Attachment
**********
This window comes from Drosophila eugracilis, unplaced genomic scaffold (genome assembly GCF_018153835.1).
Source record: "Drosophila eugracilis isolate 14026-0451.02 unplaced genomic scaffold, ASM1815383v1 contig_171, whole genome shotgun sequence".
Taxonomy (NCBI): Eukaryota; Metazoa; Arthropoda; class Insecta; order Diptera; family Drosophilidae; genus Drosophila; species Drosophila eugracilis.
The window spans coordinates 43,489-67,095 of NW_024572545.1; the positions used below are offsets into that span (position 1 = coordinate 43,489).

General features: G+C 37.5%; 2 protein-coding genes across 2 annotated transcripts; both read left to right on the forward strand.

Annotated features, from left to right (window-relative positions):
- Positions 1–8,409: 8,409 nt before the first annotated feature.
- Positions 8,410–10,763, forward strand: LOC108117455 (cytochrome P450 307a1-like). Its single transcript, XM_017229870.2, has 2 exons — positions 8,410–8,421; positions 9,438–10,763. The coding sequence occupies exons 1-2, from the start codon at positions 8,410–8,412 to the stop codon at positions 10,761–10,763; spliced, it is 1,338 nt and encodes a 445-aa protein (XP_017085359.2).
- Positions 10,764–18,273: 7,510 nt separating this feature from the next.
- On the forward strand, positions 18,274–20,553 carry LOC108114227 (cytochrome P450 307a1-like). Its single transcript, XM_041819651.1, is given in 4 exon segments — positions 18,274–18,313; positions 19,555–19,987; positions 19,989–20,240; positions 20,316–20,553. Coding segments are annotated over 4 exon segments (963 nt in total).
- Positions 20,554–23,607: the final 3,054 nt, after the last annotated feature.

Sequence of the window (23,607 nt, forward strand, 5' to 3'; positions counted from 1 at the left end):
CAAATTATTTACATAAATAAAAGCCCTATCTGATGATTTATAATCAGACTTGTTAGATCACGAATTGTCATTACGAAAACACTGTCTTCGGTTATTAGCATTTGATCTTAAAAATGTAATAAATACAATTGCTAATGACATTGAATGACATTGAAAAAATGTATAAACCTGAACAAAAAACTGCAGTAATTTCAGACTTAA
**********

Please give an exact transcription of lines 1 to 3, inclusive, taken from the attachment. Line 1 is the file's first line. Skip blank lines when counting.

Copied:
This window comes from Drosophila eugracilis, unplaced genomic scaffold (genome assembly GCF_018153835.1).
Source record: "Drosophila eugracilis isolate 14026-0451.02 unplaced genomic scaffold, ASM1815383v1 contig_171, whole genome shotgun sequence".
Taxonomy (NCBI): Eukaryota; Metazoa; Arthropoda; class Insecta; order Diptera; family Drosophilidae; genus Drosophila; species Drosophila eugracilis.